Charter Schools Program Fact Sheet for Today’s Hearing with Secretary DeVos

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Washington D.C. – Today, Secretary DeVos will testify before the House Appropriations Labor-HHS-Education Subcommittee in a hearing on President Trump’s Fiscal Year 2021 Budget Proposal.

Check out the below fact sheet on the history, purpose and value of the federal Charter Schools Program (CSP) for your reporting.

CSP History
Congress first authorized the CSP with overwhelming bipartisan support in 1994, to provide charter school leaders with short-term funding to aid in the costs that come with opening a school.

CSP Purpose
The CSP serves to expand the number of great public schools available to students across the nation by providing federal financial assistance for charter school start-up costs. Charter schools need funds for start-up costs because they do not typically receive state or local per-pupil funding until they enroll students. CSP funding can go toward charter school planning, program design, and the initial costs of opening a school, including the replication and expansion of high-quality charter schools. The CSP also provides resources to help charter schools access facilities and technical assistance.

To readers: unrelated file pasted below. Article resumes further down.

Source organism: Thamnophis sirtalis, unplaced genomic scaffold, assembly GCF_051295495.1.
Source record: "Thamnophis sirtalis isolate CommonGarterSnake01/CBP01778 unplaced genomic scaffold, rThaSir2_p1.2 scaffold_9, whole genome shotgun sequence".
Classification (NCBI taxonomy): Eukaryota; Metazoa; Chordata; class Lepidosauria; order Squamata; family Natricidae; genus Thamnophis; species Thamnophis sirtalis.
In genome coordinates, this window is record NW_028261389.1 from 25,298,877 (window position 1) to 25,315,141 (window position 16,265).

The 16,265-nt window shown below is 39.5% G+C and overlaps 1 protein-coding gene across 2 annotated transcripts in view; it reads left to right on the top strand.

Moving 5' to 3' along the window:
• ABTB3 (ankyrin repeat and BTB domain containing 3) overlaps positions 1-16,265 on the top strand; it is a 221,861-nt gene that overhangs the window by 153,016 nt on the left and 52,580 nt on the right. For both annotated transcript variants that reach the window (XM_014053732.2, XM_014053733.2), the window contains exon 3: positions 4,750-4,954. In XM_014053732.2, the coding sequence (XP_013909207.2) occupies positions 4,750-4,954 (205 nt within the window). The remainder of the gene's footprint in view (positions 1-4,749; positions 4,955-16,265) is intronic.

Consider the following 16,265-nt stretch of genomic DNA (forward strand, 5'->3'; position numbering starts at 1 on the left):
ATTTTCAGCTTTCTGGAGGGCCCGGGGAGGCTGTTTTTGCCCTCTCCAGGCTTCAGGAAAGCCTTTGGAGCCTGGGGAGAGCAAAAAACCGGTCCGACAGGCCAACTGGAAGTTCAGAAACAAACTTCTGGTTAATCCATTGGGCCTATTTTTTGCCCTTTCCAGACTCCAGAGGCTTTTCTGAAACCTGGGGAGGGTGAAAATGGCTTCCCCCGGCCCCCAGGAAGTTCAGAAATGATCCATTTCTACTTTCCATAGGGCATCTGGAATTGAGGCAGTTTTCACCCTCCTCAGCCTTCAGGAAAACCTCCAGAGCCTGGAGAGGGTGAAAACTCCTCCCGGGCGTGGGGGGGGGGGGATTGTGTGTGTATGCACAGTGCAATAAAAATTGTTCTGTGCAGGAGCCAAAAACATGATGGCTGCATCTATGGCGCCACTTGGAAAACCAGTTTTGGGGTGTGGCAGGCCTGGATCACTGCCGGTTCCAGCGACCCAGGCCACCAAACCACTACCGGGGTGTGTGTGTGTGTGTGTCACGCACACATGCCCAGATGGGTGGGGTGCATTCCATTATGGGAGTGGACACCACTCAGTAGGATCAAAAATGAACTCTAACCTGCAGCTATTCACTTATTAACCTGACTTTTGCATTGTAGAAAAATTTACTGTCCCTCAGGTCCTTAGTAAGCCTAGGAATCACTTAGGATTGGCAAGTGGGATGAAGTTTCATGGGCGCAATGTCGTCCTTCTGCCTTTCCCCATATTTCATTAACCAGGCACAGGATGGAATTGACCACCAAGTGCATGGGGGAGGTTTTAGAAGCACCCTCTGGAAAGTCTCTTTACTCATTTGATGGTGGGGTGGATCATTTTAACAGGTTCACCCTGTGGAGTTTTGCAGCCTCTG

CSP Fast Facts:

  • According to the US Department of Education (USED), the CSP funded nearly 60 percent of all charter schools opened between school year 2006-07 and school year 2016-17.
  • The CSP is currently funded at its highest level in the program’s history, $440 million, yet it amounts to less than one percent of federal spending on K-12 education.
  • Without the CSP single-site charter school leaders, especially leaders of color, would be disproportionately affected due to a lack of access to capital to open schools.
  • Communities apply for and access CSP funds either through their state or directly from the USED.
  • The Every Student Succeeds Act (ESSA) enacted new safeguards in the CSP. For example, ESSA includes stronger requirements for state authorizer oversight and requires states to set aside funds specifically for authorizer quality.
  • Since 2017, 20 states have received CSP State Entity grants under the new ESSA requirements. We expect that most of this year’s (FY20) funding will be allocated to states that have not yet received ESSA CSP funding.
  • This year we anticipate that only half of the applicants that apply to the CSP State Entities competition will receive awards since the demand for charter school grants exceeds the amount of available funds. The USED only has enough funding for 3-6 awards.

Please reach out to me at if you are interested in speaking with Nina Rees, National Alliance president and CEO, following today’s hearing.